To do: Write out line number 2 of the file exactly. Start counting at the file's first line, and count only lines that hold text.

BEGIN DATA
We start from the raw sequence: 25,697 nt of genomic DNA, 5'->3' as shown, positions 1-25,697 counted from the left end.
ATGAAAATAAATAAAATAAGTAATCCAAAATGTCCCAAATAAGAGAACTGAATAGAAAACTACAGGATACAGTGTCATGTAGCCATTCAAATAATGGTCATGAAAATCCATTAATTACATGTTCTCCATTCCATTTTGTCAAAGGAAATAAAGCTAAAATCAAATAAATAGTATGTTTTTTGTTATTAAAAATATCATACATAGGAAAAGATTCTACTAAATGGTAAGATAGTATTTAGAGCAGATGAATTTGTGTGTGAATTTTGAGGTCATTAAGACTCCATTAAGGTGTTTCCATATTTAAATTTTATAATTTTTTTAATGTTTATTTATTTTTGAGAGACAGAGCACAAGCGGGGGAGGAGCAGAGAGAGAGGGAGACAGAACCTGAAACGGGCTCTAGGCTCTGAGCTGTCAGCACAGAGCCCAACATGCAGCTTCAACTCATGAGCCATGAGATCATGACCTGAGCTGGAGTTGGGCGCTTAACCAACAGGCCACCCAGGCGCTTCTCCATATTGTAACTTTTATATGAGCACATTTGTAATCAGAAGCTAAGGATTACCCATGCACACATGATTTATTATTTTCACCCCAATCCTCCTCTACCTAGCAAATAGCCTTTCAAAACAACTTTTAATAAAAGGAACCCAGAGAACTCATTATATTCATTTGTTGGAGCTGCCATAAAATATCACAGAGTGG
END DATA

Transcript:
ATGAAAATAAATAAAATAAGTAATCCAAAATGTCCCAAATAAGAGAACTGAATAGAAAACTACAGGATACAGTGTCATGTAGCCATTCAAATAATGGTCATGAAAATCCATTAATTACATGTTCTCCATTCCATTTTGTCAAAGGAAATAAAGCTAAAATCAAATAAATAGTATGTTTTTTGTTATTAAAAATATCATACATAGGAAAAGATTCTACTAAATGGTAAGATAGTATTTAGAGCAGATGAATTTGTGTGTGAATTTTGAGGTCATTAAGACTCCATTAAGGTGTTTCCATATTTAAATTTTATAATTTTTTTAATGTTTATTTATTTTTGAGAGACAGAGCACAAGCGGGGGAGGAGCAGAGAGAGAGGGAGACAGAACCTGAAACGGGCTCTAGGCTCTGAGCTGTCAGCACAGAGCCCAACATGCAGCTTCAACTCATGAGCCATGAGATCATGACCTGAGCTGGAGTTGGGCGCTTAACCAACAGGCCACCCAGGCGCTTCTCCATATTGTAACTTTTATATGAGCACATTTGTAATCAGAAGCTAAGGATTACCCATGCACACATGATTTATTATTTTCACCCCAATCCTCCTCTACCTAGCAAATAGCCTTTCAAAACAACTTTTAATAAAAGGAACCCAGAGAACTCATTATATTCATTTGTTGGAGCTGCCATAAAATATCACAGAGTGG